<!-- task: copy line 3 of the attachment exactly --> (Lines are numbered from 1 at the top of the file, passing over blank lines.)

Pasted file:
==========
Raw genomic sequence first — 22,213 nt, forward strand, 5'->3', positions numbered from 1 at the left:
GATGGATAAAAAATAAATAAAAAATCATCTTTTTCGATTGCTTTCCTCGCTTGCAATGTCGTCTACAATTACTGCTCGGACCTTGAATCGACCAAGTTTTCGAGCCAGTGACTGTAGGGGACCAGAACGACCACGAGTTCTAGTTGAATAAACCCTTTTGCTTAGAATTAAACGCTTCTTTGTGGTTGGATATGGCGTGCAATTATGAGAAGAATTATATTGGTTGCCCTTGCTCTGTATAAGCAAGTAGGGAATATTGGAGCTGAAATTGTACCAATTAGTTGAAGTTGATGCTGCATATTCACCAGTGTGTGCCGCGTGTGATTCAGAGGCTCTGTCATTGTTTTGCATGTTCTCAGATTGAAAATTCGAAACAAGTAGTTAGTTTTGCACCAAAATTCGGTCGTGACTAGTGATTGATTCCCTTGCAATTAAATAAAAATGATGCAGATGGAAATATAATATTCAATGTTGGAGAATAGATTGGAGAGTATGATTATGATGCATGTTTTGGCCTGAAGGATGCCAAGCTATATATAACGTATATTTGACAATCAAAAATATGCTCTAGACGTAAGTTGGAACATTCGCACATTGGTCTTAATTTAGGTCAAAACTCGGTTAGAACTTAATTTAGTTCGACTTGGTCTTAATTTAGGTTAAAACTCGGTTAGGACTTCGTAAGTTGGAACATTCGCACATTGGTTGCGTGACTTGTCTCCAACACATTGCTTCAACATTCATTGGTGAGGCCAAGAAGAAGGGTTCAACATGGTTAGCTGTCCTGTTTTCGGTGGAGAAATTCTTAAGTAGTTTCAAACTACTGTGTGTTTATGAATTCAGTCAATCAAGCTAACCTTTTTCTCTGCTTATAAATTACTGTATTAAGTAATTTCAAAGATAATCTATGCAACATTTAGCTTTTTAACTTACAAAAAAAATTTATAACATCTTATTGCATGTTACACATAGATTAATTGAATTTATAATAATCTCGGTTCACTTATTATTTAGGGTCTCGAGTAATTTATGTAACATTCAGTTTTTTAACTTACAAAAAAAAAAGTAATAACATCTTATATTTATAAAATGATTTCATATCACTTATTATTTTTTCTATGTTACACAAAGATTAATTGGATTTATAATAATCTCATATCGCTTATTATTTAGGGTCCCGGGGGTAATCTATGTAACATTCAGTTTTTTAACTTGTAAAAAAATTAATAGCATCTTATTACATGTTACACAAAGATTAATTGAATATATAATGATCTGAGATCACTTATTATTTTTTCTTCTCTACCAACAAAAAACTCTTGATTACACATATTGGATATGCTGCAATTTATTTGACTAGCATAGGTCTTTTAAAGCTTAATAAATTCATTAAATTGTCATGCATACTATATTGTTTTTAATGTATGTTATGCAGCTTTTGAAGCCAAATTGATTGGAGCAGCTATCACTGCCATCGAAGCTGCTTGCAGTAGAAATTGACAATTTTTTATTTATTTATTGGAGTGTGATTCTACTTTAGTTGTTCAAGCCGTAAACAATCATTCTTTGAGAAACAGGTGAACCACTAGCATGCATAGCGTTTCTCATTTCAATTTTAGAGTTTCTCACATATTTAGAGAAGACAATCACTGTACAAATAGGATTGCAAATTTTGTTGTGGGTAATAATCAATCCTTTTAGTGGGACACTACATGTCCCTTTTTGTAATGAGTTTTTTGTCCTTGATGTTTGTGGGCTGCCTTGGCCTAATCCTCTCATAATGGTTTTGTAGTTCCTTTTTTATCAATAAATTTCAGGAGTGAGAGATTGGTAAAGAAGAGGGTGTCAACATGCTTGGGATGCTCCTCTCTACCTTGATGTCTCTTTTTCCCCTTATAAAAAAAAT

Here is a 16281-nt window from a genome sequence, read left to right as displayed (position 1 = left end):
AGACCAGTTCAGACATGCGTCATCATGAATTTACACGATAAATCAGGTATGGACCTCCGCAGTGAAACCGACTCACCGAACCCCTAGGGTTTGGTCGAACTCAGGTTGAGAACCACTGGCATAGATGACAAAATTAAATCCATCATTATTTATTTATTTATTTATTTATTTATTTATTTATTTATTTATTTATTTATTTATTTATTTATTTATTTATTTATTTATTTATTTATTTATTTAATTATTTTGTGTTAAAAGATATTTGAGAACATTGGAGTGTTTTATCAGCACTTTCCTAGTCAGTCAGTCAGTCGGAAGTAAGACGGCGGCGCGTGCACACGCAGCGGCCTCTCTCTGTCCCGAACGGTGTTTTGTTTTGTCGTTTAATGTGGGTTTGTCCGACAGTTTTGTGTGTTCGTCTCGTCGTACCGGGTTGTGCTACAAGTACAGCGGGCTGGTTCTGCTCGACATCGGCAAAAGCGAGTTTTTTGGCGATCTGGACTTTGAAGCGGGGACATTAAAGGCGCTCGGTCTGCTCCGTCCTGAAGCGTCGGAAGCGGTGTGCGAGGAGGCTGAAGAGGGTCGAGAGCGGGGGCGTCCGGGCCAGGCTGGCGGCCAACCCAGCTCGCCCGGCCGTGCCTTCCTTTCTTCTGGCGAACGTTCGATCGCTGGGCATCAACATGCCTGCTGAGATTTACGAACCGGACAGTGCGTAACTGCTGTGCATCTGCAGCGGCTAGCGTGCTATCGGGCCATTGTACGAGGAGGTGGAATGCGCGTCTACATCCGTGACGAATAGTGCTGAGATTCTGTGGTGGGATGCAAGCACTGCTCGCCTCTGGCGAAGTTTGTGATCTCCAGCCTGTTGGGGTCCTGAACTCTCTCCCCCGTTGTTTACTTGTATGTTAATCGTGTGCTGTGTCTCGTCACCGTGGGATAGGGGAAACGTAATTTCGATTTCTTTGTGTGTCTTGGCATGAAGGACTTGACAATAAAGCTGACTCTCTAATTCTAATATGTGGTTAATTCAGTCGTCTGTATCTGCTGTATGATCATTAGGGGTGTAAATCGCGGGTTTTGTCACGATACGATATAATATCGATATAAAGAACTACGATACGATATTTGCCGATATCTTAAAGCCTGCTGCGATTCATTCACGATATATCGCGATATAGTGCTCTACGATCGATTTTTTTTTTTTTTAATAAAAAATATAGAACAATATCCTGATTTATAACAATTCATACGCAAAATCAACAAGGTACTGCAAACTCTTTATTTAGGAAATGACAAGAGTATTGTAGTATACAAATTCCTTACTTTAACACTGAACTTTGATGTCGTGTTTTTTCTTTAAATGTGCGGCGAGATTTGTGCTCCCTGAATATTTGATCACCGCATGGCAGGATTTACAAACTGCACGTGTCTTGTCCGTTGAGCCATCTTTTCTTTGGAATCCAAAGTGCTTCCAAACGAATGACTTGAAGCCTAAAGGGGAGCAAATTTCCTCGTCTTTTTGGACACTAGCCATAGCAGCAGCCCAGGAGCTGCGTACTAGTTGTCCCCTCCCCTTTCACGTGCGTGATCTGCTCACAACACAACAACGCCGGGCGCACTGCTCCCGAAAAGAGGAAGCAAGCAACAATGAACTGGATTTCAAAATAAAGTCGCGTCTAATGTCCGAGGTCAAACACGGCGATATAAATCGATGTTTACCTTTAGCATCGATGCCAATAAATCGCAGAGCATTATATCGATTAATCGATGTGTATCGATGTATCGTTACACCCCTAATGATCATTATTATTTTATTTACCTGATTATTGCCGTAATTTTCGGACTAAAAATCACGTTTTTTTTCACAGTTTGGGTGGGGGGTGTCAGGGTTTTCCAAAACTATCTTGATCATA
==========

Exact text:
Here is a 16281-nt window from a genome sequence, read left to right as displayed (position 1 = left end):